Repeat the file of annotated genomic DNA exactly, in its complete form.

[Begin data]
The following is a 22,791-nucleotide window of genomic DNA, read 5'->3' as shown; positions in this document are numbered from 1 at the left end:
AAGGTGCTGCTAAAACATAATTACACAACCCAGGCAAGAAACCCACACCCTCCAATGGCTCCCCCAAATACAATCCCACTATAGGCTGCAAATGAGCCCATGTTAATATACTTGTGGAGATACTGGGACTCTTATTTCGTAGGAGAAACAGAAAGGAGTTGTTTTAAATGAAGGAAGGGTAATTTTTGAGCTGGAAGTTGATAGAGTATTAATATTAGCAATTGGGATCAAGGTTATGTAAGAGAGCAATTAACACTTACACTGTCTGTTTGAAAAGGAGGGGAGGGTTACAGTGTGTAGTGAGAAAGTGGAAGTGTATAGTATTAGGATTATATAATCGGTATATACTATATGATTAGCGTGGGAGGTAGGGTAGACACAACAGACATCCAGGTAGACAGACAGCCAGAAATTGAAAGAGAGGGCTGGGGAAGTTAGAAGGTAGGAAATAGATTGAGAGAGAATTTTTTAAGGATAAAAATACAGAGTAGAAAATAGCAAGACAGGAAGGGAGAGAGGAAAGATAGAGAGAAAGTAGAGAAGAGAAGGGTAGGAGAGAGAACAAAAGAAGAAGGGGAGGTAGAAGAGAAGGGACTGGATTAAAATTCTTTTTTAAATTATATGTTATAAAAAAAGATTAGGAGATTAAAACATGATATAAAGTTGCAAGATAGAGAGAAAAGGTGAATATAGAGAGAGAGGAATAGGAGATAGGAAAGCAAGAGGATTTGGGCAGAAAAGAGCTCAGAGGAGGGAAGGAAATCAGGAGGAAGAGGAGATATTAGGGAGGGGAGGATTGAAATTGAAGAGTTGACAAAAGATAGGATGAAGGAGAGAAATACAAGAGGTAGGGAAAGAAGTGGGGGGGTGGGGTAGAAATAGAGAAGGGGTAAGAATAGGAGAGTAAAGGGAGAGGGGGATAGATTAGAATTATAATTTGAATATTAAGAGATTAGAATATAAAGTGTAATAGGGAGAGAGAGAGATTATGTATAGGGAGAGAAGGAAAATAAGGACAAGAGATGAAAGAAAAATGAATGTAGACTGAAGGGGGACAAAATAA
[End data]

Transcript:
The following is a 22,791-nucleotide window of genomic DNA, read 5'->3' as shown; positions in this document are numbered from 1 at the left end:
AAGGTGCTGCTAAAACATAATTACACAACCCAGGCAAGAAACCCACACCCTCCAATGGCTCCCCCAAATACAATCCCACTATAGGCTGCAAATGAGCCCATGTTAATATACTTGTGGAGATACTGGGACTCTTATTTCGTAGGAGAAACAGAAAGGAGTTGTTTTAAATGAAGGAAGGGTAATTTTTGAGCTGGAAGTTGATAGAGTATTAATATTAGCAATTGGGATCAAGGTTATGTAAGAGAGCAATTAACACTTACACTGTCTGTTTGAAAAGGAGGGGAGGGTTACAGTGTGTAGTGAGAAAGTGGAAGTGTATAGTATTAGGATTATATAATCGGTATATACTATATGATTAGCGTGGGAGGTAGGGTAGACACAACAGACATCCAGGTAGACAGACAGCCAGAAATTGAAAGAGAGGGCTGGGGAAGTTAGAAGGTAGGAAATAGATTGAGAGAGAATTTTTTAAGGATAAAAATACAGAGTAGAAAATAGCAAGACAGGAAGGGAGAGAGGAAAGATAGAGAGAAAGTAGAGAAGAGAAGGGTAGGAGAGAGAACAAAAGAAGAAGGGGAGGTAGAAGAGAAGGGACTGGATTAAAATTCTTTTTTAAATTATATGTTATAAAAAAAGATTAGGAGATTAAAACATGATATAAAGTTGCAAGATAGAGAGAAAAGGTGAATATAGAGAGAGAGGAATAGGAGATAGGAAAGCAAGAGGATTTGGGCAGAAAAGAGCTCAGAGGAGGGAAGGAAATCAGGAGGAAGAGGAGATATTAGGGAGGGGAGGATTGAAATTGAAGAGTTGACAAAAGATAGGATGAAGGAGAGAAATACAAGAGGTAGGGAAAGAAGTGGGGGGGTGGGGTAGAAATAGAGAAGGGGTAAGAATAGGAGAGTAAAGGGAGAGGGGGATAGATTAGAATTATAATTTGAATATTAAGAGATTAGAATATAAAGTGTAATAGGGAGAGAGAGAGATTATGTATAGGGAGAGAAGGAAAATAAGGACAAGAGATGAAAGAAAAATGAATGTAGACTGAAGGGGGACAAAATAA